Washington, DC   |  www.pulitzercenter.org


The Pulitzer Center is an innovative award-winning non-profit journalism organization dedicated to raising awareness of underreported global issues through direct support for quality journalism across all media platforms and a unique program of outreach and education to schools and universities.

Ruling year info


Executive Director

Mr. Jon Sawyer

Main address

1779 Massachusetts Ave NW, Ste 615

Washington, DC 20036 USA

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NTEE code info

Public, Society Benefit - Multipurpose and Other N.E.C. (W99)

Media, Communications Organizations (A30)

Promotion of International Understanding (Q20)

IRS filing requirement

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Programs and results

What we aim to solve

SOURCE: Self-reported by organization

The global issues we too often ignore are the same ones that define our deep interdependence with the world at large—from social and economic justice to the environment and from public health to the root causes of conflicts. Yet, increasingly, the news marketplace surfaces the “news we want" over the “news we need," making it challenging to reach wide audiences on matters that fall outside of our real or perceived borders. There is no shortage of gifted journalists who are committed to telling these stories—and no shortage of news outlets that still see their mission as one of advancing a public good. What they lack are resources.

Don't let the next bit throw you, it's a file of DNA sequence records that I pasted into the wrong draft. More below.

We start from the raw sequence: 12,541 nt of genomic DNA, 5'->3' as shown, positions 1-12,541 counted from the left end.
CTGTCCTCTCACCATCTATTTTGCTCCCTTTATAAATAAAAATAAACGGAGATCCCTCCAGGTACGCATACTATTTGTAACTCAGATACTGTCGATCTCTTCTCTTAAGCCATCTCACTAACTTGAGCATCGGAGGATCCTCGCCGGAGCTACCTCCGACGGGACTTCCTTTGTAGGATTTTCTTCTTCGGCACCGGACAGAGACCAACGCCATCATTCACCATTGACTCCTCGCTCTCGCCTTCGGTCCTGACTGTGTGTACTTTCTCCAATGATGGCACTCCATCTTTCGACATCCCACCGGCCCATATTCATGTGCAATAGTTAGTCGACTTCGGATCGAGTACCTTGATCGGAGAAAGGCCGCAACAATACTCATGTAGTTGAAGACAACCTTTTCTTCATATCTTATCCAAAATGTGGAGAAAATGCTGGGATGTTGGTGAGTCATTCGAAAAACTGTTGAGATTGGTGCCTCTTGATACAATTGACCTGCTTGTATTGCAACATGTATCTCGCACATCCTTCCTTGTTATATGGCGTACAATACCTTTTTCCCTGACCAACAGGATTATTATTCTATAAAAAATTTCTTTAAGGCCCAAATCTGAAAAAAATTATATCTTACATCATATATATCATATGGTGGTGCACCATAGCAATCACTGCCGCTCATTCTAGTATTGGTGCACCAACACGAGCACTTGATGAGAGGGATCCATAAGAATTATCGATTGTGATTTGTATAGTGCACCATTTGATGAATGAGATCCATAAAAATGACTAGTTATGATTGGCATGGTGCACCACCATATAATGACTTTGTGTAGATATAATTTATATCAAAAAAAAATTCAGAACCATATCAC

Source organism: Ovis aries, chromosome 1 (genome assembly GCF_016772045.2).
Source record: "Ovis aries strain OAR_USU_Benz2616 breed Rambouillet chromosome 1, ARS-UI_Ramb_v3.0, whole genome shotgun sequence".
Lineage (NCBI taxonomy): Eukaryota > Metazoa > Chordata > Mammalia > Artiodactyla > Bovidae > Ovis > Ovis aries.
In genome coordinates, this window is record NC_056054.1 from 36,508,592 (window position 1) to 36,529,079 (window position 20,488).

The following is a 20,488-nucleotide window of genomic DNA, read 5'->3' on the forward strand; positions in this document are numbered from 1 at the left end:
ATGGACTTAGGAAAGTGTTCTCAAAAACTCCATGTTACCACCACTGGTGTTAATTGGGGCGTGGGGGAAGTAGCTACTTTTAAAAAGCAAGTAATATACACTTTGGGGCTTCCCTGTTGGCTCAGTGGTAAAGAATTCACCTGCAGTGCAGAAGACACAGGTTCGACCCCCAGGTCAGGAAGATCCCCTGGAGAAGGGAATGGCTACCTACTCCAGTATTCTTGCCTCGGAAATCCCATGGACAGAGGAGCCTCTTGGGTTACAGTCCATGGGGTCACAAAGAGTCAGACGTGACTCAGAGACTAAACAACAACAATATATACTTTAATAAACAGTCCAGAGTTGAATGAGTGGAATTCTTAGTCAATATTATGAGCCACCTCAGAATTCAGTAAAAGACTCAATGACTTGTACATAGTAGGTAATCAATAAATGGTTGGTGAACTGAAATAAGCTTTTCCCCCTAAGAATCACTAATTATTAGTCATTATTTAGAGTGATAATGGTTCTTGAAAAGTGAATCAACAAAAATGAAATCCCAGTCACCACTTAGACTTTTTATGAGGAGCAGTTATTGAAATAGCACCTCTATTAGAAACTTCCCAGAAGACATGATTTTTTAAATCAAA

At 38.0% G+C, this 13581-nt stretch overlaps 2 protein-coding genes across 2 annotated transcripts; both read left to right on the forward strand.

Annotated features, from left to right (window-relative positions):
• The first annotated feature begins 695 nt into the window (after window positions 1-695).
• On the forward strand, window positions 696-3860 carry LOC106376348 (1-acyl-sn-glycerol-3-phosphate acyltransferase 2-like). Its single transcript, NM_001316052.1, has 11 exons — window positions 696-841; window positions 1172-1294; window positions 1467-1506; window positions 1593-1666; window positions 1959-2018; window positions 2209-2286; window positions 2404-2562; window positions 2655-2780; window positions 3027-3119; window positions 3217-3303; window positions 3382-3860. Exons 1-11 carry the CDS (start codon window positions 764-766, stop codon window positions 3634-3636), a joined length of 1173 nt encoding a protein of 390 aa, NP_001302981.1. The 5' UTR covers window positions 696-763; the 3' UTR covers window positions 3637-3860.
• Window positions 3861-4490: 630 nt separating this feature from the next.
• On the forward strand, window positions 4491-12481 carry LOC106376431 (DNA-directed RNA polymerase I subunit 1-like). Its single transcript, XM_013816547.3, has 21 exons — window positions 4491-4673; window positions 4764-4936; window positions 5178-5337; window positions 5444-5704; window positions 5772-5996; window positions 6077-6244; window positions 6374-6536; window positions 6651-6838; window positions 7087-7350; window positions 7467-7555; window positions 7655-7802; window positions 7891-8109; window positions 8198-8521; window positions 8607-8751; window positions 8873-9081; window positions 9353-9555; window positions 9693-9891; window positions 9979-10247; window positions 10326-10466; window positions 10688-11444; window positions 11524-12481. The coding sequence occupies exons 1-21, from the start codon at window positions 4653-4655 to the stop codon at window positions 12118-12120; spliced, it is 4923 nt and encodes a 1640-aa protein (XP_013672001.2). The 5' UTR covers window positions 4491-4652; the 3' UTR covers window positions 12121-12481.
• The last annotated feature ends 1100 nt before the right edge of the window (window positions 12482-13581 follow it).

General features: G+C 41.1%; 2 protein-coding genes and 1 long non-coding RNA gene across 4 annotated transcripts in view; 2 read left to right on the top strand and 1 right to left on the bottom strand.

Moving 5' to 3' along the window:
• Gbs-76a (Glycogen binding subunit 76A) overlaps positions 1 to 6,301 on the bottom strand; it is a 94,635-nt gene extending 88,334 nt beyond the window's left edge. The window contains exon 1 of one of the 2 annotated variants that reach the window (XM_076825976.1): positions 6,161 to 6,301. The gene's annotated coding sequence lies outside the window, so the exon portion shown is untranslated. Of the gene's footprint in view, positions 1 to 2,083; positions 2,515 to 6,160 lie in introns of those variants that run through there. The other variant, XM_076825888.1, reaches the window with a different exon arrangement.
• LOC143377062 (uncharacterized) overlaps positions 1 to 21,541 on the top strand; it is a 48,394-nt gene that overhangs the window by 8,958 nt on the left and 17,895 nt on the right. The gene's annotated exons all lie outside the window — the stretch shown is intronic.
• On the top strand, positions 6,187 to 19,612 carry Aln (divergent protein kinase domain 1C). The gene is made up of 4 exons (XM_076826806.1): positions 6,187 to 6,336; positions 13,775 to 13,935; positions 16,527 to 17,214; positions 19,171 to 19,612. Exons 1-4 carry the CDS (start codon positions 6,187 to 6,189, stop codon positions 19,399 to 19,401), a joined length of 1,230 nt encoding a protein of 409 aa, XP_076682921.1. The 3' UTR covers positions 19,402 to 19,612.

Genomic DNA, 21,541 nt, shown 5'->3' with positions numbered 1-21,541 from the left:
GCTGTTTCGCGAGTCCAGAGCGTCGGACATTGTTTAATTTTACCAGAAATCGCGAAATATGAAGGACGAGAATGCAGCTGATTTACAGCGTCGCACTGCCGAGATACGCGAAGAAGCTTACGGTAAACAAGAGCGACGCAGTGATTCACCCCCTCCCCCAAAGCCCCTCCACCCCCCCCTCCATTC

And in the education space, it has been recognized that global awareness and analysis of informational texts are critical competencies, yet teachers often lack the resources to integrate this kind of material in their classrooms.

Solid reporting on global issues—and informed public engagement with those issues has never been more urgent.

Our programs

SOURCE: Self-reported by organization

What are the organization's current programs, how do they measure success, and who do the programs serve?

International reporting on issues that matter

The Pulitzer Center supports over 150 professional reporting projects each year, providing nearly $2 million in direct support of journalists and placing the work in top-tier outlets in the U.S. and abroad. We aim for the widest reach possible for the reporting we support.

Population(s) Served

The Pulitzer Center brings pressing international issues, and the journalists who cover them, into secondary and middle school classrooms. Through our in-school programming and online curricular resources, students and teachers access Pulitzer Center reporting projects from hundreds of professional journalists for powerful educational experiences. Our programs encourage students to think critically about the creation and dissemination of news, become better writers, develop their analytical and multimedia skills—and become better informed consumers of news. Watch "The World in Your Classroom" for an inside look at our K-12 programs: http://pulitzercenter.org/pulitzer-center-k-12-education-programs.

Population(s) Served
Children and youth

The Pulitzer Center’s Campus Consortium now partners with 37 colleges and universities from across the country. Journalists present campus-wide lectures and lead workshops with small groups of students—igniting curiosity and increasing global awareness. Hear from Pulitzer Center grantee and photographer Sean Gallagher during a visit to the University of Iowa, a campus partner: https://youtu.be/O9oxr_EW88w.